Christian Right on the gain in Europe: Reason for hope or alarm?


European Union

Cornelis Boon, RD

Meeting in European Parliament with Sophie in 't Veld presiding (3rd from left) and editor Lo Mascolo (3rd from right). Photo Twitter

Christian organisations are successful in spreading the anti-woke, anti-gender and Christian-nationalist agenda. That was the alarm that sounded in Brussels on Thursday.

At a conference at the European Parliament, the book “The Christian Right in Europe” was presented, a study of the “infiltration of the Christian right into national and international institutions”. This academic study on “ultra-conservative networks” is available online and describes the state of play in several European countries. The book was published in October last year already.

“A worrying trend,” Sophie in ’t Veld, MEP for Volt, called it that the Christian right in Europe is increasingly able to organise itself. On Thursday, she chaired a conference organised by the European Parliamentary Forum for Sexual and Reproductive Rights (EPF, a network of MEPs committed to LGBT rights) at the European Parliament, on which the book “The Christian Right in Europe” was highlighted. In the book, there are 20 case studies of European countries such as Hungary and Portugal, where the authors identify a growing influence of the Christian right on politics and society.

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Photo Twitter

Political leaders, civil society actors and faith leaders argue against abortion rights, gay marriage and transgender rights while promoting a patriarchal traditional family model alongside democratic erosion and racist conspiracy theories, reads “The Christian Right in Europe”. In light of these developments, the book’s authors, edited by Gionathan Lo Mascolo, analyse the growing transnational network’s ideology, institutions, and strategies.


EPF director Neil Datta has seen a tipping point since 2013. Since that year, the Christian right in Europe is said to be increasingly able to mobilise. Among other things, Datta cites that the Christian network Agenda Europe organised its first meeting in London in 2013. Civitas Christiana, Vision Europe and the EU-wide political umbrella ECPM are other organisations. They are all increasingly able to organise themselves, Datta says.

According to Datta, organisations of the Christian right pretend to be civil society organisations. “But they are not grounded in fundamental human rights and pursue illiberal ideas”, the director states. “They are anti-gender, anti-woke and anti-abortion organisations.”

In ’t Veld adds: “Unlike normal civil society organisations, organisations of the Christian right do not seek publicity, but operate under the radar as much as possible.”

Religious wars

The Christian right is becoming increasingly far-right, Datta claims. “Ten years back, many transnational network leadership figures were in centre-right parties. Meanwhile, many leaders of the Christian right can safely be counted as belonging to the far-right flank.”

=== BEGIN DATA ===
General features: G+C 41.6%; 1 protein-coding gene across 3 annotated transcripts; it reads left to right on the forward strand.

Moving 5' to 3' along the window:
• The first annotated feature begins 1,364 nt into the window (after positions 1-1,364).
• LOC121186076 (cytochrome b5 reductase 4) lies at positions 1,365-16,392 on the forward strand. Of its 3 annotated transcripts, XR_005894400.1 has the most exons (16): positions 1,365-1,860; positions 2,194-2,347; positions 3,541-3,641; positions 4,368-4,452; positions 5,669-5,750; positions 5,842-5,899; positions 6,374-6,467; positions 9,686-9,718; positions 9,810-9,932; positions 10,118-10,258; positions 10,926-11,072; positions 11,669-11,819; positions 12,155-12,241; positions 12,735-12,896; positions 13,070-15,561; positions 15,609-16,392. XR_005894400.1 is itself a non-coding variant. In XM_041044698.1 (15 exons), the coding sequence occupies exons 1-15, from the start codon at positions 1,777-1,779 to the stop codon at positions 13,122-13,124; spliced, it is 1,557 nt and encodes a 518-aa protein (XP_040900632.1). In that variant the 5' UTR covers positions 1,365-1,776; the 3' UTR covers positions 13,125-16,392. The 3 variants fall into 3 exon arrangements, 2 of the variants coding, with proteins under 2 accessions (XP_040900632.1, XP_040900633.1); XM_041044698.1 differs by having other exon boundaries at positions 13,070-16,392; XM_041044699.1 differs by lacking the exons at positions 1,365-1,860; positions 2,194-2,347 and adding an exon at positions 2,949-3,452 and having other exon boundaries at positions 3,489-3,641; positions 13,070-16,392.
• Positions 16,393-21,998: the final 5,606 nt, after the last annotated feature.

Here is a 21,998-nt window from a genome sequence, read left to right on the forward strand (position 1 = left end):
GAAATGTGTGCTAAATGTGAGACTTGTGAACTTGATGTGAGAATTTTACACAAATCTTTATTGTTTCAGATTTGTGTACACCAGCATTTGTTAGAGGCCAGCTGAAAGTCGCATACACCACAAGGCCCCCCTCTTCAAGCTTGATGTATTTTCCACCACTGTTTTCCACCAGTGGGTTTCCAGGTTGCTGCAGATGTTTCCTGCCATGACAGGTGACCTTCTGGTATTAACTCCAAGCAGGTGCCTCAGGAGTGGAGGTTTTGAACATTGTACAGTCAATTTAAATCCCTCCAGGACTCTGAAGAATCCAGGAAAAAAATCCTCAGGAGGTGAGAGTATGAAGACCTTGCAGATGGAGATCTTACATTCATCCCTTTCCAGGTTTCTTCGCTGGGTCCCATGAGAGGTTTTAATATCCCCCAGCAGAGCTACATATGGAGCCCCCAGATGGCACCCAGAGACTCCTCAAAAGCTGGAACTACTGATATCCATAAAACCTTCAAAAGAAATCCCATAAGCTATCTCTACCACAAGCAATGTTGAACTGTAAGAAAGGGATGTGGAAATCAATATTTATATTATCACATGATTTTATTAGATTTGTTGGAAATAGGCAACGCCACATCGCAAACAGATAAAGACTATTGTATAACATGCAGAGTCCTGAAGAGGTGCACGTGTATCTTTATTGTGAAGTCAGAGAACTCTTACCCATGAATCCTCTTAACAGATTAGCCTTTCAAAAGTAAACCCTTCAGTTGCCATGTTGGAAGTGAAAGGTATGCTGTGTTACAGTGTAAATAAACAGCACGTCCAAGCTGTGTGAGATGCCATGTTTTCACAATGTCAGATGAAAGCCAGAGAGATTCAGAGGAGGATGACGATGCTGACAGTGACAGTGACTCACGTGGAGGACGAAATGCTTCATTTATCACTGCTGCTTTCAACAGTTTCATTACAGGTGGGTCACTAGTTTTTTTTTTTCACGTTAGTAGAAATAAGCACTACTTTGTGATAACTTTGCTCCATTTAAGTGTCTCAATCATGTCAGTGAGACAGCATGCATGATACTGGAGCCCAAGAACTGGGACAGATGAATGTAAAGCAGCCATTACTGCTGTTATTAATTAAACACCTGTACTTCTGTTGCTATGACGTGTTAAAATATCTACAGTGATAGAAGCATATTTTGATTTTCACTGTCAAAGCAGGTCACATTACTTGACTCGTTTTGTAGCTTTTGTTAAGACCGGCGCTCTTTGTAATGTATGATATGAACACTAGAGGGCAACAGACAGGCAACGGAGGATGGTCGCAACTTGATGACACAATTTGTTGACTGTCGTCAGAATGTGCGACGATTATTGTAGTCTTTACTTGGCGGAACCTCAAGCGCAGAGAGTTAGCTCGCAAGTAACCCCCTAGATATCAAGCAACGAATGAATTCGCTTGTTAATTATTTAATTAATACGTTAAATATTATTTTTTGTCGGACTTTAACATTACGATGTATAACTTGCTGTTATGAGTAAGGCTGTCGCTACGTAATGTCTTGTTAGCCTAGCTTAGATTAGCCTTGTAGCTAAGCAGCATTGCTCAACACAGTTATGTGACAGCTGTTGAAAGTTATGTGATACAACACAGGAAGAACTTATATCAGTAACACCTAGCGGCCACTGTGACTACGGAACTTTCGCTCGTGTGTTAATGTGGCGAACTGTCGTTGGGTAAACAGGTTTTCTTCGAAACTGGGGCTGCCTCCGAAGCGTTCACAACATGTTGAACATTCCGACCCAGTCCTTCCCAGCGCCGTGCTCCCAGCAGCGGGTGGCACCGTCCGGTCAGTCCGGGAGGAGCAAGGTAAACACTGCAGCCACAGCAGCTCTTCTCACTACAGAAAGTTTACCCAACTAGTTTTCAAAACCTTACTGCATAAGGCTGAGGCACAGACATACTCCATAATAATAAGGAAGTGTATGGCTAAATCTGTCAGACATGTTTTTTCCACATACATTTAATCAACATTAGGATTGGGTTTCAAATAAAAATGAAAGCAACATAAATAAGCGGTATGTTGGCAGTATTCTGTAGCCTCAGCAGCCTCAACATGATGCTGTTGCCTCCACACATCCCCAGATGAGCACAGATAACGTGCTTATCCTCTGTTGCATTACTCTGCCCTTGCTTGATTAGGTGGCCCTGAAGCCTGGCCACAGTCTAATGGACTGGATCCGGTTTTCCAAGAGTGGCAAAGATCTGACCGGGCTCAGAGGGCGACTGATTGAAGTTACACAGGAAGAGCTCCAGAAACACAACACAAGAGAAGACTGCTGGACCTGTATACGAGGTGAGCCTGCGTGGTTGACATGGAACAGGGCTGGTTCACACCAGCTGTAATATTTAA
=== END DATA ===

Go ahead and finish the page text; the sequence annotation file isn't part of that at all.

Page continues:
In ’t Veld refers to Donald Trump: “For me, it is exemplary that the US former president is now selling Bibles.”

Lo Mascolo with the book on Twitter.

“Christian nationalism is a key feature of the current Christian right,” agrees Gionathan Lo Mascolo, editor of the book. “This manifests itself, among other things, in xenophobia, emphasising the Christian character of a country and sometimes in outspoken support for Russia.”

An interesting development, Lo Mascalo believes, is that on the European continent, “what was centuries torn by wars between Protestants and Roman Catholics”, the two groups increasingly find each other around ethical policies. “They no longer focus on differences between them, but on what binds them in their cultural struggles,” he says. It reinforces Lo Mascolo’s assumption: “The Christian right is out to gain political power.”

In 't Veld: I hate pro-life. Organisations are against women's free choice

MEP Sophie in 't Veld. Photo EPA, Olivier Matthys

The book and the conference are meant “to raise awareness about the rise of the Christian right and mobilise counter forces”, In ’t Veld says. Accordingly, at the conference organised by EPF, only people who spoke out emphatically against the transnational network spoke. Phrases like “madness of traditional values” and “it touches me when the free right to abortion is curtailed” resound. In ’t Veld: “I hate pro-life. Organisations are not pro-life. They are against women’s free choice to choose abortion.”

Ladislav Ilcic. Photo EP

But still, there also were “representatives of the Christian right” in the room, In ’t Veld noted. They include Christian MEPs Margarita de la Pisa from Spain and Ladislav Ilcic from Croatia. “Encouraging to hear that pro-abortion and pro-gender organisations in the European Parliament see our influence growing,” notes Ilcic after the conference, with a twinkle in his eye.

Why did the two politicians attend a conference that brings together representatives who want to attack their dearest values? “I want to understand their views,” says De La Pisa. “And I want to keep the discussion alive. We need to discuss the impact of woke and gender ideology on our European societies before we can fight it.”

The fight against woke and gender ideology should not be fought with fire and sword, Ilcic stresses. “I am convinced that we are on the right side and that they are wrong. But we must bring our truth with love and respect for our neighbour.”



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